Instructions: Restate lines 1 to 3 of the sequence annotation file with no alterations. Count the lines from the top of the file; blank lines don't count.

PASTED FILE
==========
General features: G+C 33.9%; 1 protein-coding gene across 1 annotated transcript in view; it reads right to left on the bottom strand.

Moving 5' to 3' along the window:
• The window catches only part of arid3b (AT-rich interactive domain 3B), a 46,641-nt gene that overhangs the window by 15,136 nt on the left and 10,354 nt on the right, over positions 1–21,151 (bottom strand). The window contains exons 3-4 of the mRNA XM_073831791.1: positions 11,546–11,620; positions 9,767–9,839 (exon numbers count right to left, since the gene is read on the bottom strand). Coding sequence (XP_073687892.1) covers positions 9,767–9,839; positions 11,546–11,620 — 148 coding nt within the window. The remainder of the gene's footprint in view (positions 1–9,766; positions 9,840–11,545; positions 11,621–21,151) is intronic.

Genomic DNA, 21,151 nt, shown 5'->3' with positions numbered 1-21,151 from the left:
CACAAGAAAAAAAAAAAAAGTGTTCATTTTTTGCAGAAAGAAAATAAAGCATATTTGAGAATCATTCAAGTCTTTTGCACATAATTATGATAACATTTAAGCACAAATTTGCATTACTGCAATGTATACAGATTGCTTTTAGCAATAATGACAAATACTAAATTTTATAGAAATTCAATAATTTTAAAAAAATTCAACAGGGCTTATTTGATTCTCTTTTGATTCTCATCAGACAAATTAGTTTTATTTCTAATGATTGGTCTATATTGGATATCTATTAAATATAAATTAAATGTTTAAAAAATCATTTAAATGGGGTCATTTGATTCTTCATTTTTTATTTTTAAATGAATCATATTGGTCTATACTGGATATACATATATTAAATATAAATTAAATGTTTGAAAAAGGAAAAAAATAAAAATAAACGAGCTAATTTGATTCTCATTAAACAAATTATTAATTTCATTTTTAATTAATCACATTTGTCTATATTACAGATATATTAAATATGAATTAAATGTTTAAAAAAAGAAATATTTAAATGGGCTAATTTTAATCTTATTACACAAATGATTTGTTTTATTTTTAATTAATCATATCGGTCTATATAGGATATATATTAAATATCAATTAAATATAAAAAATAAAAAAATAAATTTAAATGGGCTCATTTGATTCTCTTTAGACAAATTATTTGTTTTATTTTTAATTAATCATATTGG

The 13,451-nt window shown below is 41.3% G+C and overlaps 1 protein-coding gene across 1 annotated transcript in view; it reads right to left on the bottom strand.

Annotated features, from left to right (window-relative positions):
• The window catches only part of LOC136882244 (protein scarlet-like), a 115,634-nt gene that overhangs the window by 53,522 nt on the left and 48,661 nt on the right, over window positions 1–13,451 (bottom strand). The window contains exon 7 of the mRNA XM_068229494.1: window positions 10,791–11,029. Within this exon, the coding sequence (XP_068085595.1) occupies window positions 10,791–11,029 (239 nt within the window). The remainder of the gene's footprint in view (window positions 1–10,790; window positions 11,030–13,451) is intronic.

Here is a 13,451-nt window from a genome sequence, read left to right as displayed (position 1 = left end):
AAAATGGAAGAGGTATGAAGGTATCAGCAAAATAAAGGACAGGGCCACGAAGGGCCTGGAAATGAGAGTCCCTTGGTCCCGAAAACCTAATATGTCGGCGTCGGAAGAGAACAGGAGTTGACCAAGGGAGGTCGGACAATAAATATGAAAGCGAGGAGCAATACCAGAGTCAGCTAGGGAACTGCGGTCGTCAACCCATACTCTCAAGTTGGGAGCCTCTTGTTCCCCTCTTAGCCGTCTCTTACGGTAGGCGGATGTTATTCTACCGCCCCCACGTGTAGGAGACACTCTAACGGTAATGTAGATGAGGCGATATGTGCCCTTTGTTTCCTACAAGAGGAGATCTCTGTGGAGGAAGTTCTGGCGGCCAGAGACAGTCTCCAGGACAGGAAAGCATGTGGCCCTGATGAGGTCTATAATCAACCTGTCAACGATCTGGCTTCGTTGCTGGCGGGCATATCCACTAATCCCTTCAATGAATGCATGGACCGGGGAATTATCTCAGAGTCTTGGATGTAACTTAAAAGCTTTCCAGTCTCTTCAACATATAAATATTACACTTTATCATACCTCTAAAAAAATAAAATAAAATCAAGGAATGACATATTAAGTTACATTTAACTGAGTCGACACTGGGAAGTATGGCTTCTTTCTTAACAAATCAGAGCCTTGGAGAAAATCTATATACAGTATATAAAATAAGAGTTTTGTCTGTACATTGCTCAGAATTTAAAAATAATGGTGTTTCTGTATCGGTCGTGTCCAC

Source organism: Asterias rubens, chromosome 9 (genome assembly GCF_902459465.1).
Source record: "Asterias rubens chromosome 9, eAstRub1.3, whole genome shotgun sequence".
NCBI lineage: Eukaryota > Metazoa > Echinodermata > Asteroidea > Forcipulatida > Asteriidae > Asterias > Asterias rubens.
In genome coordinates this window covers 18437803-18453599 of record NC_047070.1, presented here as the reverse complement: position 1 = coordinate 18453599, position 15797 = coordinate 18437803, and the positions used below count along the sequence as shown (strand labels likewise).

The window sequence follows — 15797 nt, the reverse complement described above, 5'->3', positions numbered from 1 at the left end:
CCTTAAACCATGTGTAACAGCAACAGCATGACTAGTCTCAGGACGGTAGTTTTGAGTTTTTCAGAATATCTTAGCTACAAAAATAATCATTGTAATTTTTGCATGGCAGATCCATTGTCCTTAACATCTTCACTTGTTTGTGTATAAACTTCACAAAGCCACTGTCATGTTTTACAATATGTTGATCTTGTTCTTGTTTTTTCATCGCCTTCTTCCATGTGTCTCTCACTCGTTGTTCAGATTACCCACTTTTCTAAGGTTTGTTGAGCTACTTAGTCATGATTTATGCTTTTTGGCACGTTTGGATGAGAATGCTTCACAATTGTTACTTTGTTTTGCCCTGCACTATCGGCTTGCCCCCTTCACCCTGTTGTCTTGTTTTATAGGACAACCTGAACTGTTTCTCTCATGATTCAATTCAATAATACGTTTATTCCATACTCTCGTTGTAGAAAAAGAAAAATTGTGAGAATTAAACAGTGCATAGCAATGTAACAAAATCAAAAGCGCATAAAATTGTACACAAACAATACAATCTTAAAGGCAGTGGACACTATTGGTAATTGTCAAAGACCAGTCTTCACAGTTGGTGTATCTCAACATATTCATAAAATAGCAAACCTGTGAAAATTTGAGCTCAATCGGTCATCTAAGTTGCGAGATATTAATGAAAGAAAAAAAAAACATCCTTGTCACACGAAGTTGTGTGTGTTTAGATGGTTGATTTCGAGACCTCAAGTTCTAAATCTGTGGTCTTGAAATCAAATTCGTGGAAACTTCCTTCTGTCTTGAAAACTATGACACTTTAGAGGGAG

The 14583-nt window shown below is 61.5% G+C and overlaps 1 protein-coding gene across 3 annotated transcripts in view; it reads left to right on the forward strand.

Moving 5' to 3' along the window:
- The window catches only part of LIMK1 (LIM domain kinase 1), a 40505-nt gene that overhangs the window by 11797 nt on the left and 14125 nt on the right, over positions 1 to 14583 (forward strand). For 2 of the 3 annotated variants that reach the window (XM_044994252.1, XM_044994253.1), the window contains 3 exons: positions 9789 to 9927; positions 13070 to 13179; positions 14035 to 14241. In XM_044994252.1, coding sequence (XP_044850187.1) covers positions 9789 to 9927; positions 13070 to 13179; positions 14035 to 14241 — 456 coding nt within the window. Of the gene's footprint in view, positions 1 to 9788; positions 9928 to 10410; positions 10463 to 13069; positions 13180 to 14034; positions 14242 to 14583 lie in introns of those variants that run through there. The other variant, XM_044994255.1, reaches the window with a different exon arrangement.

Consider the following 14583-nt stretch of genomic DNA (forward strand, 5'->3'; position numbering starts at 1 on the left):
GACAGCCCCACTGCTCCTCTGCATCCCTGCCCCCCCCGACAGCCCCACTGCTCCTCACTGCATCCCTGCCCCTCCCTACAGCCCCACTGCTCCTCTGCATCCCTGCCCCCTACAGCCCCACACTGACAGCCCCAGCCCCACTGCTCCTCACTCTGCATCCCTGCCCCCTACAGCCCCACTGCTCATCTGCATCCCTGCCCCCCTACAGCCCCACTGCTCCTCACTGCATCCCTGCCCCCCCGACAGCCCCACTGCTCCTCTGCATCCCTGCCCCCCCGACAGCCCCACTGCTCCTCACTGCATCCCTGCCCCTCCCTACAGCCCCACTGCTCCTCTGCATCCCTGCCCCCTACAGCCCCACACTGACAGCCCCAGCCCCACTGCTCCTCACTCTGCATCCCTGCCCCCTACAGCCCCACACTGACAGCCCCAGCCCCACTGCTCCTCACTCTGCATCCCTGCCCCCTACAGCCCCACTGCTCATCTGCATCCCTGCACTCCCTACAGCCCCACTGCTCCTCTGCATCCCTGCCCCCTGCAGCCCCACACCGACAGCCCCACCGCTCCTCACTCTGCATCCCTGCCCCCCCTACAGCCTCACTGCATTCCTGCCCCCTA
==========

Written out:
General features: G+C 33.9%; 1 protein-coding gene across 1 annotated transcript in view; it reads right to left on the bottom strand.

Moving 5' to 3' along the window:
• The window catches only part of arid3b (AT-rich interactive domain 3B), a 46,641-nt gene that overhangs the window by 15,136 nt on the left and 10,354 nt on the right, over positions 1–21,151 (bottom strand). The window contains exons 3-4 of the mRNA XM_073831791.1: positions 11,546–11,620; positions 9,767–9,839 (exon numbers count right to left, since the gene is read on the bottom strand). Coding sequence (XP_073687892.1) covers positions 9,767–9,839; positions 11,546–11,620 — 148 coding nt within the window. The remainder of the gene's footprint in view (positions 1–9,766; positions 9,840–11,545; positions 11,621–21,151) is intronic.